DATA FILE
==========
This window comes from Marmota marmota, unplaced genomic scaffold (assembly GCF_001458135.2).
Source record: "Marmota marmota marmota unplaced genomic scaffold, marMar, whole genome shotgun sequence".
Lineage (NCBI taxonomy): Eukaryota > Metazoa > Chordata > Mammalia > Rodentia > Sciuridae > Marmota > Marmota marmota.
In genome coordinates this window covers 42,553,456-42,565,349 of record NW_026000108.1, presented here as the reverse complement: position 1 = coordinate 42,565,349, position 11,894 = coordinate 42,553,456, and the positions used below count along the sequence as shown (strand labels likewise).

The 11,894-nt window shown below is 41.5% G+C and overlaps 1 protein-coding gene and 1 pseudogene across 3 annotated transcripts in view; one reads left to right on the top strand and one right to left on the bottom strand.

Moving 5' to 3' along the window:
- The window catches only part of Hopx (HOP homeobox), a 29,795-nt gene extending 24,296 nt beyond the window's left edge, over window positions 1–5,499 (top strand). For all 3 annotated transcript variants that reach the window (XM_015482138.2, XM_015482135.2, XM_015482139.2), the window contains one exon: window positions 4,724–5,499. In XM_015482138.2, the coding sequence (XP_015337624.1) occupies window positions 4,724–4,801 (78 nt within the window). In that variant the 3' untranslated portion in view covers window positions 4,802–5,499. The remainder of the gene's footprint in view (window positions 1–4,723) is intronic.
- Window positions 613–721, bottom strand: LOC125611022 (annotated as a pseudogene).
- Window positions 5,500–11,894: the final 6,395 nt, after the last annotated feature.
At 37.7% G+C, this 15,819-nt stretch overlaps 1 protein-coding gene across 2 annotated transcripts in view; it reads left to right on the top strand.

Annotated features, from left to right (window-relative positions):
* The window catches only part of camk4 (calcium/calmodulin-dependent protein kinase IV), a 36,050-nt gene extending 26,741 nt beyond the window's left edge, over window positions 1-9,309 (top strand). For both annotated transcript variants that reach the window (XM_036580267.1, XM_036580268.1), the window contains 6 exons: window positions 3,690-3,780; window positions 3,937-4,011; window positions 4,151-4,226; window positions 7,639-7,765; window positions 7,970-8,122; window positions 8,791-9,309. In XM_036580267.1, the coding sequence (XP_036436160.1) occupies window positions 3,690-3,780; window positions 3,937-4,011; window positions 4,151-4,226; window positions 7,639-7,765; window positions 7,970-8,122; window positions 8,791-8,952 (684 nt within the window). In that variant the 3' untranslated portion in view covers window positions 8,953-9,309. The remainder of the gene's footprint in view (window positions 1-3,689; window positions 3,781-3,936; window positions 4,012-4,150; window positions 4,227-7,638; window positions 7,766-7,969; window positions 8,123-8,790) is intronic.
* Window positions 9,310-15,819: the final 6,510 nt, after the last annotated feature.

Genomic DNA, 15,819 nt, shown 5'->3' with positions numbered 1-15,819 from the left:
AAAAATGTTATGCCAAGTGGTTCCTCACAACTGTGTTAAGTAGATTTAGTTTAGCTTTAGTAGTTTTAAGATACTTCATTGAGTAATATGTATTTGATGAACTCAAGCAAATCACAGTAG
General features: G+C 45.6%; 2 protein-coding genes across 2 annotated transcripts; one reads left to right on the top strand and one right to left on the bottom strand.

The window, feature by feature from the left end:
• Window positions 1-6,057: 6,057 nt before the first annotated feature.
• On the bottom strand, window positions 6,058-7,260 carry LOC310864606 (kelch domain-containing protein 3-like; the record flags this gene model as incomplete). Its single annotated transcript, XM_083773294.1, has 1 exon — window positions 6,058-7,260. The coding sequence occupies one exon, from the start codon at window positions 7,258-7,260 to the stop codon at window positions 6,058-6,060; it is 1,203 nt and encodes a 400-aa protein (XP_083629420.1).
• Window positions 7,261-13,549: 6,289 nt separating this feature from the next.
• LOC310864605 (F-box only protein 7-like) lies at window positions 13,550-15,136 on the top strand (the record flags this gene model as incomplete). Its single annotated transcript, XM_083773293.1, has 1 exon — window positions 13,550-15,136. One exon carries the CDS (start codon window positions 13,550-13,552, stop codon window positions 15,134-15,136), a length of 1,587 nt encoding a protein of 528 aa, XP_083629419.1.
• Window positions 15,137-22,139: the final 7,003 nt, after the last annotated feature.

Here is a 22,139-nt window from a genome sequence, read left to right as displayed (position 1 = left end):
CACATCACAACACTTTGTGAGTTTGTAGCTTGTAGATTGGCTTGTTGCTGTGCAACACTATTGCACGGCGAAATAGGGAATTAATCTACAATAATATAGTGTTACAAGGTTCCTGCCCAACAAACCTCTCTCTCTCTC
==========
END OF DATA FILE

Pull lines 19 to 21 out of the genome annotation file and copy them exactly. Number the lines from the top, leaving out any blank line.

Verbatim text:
• On the bottom strand, window positions 6,058-7,260 carry LOC310864606 (kelch domain-containing protein 3-like; the record flags this gene model as incomplete). Its single annotated transcript, XM_083773294.1, has 1 exon — window positions 6,058-7,260. The coding sequence occupies one exon, from the start codon at window positions 7,258-7,260 to the stop codon at window positions 6,058-6,060; it is 1,203 nt and encodes a 400-aa protein (XP_083629420.1).
• Window positions 7,261-13,549: 6,289 nt separating this feature from the next.
• LOC310864605 (F-box only protein 7-like) lies at window positions 13,550-15,136 on the top strand (the record flags this gene model as incomplete). Its single annotated transcript, XM_083773293.1, has 1 exon — window positions 13,550-15,136. One exon carries the CDS (start codon window positions 13,550-13,552, stop codon window positions 15,134-15,136), a length of 1,587 nt encoding a protein of 528 aa, XP_083629419.1.